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News and Media

News and Media

Compiled by Captain Rex Levi and First Mate Geoff Walsh

Our crew and divers totaling six voyaged out on the Ocean Defenders Alliance’s 54’ dive boat Mr. Barker’s LegaSea on Sunday, May 16.  Destination: the Olympic II sunken vessel, outside San Pedro, California.  

Ocean Conservation Crew before Departure

Unfortunately, surface conditions were a little rough to deep water trial launch our new ROV; but our three divers got down and were delighted. 

Captain Rex Levi, shared with us:

“This trip reminded me of a speech I presented about 10 years ago which included the following: ‘The Los Angeles and Long Beach port areas and the communities along the highways leading out from the ports to the rest of the state and country have some of the worst and most persistent air pollution in the state; more than 80 percent of the residents of the South Coast region, which covers the greater Los Angeles area, are exposed to higher levels of fine particulates than the federal government allows.  There is a movement to forbid the use of crude fuel for ships (within 24 nautical miles) entering LA and Long Beach harbors; bunker fuel packs a lot of power per pound as well as 15,000 to 25,000 or more parts per million of sulfur, resulting in fine particulates emitting from ships’ stacks, one of the deadliest air pollutants around. By contrast, diesel fuel used for ground transportation has about 15 parts of sulfur per million. In 2006, ships covered by the rule generated on a daily basis “approximately 15 tons of PM, 147 tons of NOx and 177 tons of SOx,” with the fine-particle emissions alone responsible for at least 300 premature deaths annually.’"

Captain Rex LeviCaptain Rex Levi, a great ocean defender, giving of his time and talent!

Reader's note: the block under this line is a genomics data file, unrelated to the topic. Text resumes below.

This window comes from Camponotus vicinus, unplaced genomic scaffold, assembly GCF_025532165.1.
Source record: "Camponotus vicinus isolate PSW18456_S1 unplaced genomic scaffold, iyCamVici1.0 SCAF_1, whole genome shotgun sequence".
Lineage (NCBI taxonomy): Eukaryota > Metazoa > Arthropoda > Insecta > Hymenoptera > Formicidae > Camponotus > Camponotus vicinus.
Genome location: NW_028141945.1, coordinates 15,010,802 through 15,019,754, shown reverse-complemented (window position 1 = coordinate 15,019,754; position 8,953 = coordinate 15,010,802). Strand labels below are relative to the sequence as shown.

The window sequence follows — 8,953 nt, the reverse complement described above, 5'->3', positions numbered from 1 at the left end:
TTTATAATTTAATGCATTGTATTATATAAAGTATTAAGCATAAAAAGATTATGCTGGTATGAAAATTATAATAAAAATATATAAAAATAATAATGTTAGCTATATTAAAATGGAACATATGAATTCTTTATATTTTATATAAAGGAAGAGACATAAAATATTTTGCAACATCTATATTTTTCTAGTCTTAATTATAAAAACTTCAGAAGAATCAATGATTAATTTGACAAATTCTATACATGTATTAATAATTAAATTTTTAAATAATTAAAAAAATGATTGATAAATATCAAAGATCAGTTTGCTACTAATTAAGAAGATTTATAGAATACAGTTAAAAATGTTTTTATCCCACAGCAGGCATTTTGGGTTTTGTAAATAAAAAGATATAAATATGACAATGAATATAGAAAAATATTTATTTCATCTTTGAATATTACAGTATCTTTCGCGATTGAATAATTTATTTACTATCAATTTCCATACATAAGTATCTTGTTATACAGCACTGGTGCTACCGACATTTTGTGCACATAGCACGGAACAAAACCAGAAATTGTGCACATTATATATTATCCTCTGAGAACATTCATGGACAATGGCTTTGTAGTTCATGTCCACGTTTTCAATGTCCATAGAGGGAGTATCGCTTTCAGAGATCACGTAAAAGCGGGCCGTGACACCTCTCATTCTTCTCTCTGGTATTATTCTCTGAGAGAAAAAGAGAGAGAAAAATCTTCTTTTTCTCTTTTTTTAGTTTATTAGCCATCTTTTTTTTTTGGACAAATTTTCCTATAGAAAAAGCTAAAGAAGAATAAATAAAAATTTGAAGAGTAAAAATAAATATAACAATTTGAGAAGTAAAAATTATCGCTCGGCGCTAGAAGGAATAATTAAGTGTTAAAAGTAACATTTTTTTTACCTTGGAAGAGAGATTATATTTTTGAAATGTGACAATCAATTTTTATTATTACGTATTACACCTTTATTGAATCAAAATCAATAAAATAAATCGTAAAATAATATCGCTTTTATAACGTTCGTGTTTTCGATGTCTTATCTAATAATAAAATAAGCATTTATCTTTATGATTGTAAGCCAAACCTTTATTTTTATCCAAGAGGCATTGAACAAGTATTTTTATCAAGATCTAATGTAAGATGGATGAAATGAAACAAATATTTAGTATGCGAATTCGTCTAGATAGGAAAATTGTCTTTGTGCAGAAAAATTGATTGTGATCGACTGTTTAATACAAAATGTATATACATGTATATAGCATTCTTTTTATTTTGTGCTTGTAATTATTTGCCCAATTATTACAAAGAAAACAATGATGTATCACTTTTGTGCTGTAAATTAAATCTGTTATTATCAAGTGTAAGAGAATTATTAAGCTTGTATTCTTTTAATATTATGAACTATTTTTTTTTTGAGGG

Captain Rex continues, "Today’s conditions I can, with optimism and enthusiasm, report are far superior than 10 years ago... instilling much hope.  The air and sky were vibrant, fresh, and full of multiple cloud types, marine layer, fresh air with bursts of rain in the near horizon clear down to visible sea level, gracefully; and fortunately, skirting and sparing us of downpour showers.  Underwater proved to be just as pristine; our three volunteer divers marveled at the 35’ visibility and the 1940 wreck turned reef was free of abandoned traps and rogue net. Truly encouraging reflecting back 10 years ago of considerably worse air quality and far more abundant underwater lethal abandoned gear and waste so improved, in part, by Ocean Defender’s efforts... we stand proud!”

Geoff Walsh shares some more details of our day:

Divers Kim Cardenas, Al Laubenstein, and Geoff Walsh followed the anchor down to the wreck, finding excellent dive conditions with no current and 30–40-foot visibility. Meanwhile crew Jeff Connor and Sue St. Sure, along with Captain Rex Levi, remained on the surface waiting for the telltale lift bags to appear, indicating successful removal of marine debris.

Crew with the RIB, on deck

The LegaSea anchor snagged on an anchor recently abandoned by another vessel. After untangling the LegaSea's anchor, our divers quickly surveyed the wreck for debris to remove, possibly on a second dive. 

Al with RIB

We were pleased to find little to no ghost net that could ensnare marine life, and only scattered debris posing no hazard.  Our divers reached their no decompression dive limits and began their return to the surface empty-handed but satisfied at the condition of the wreck. Mission accomplished!

If you want to see some cool underwater photos of the Olympic wreck, check out our last visit there in 2016!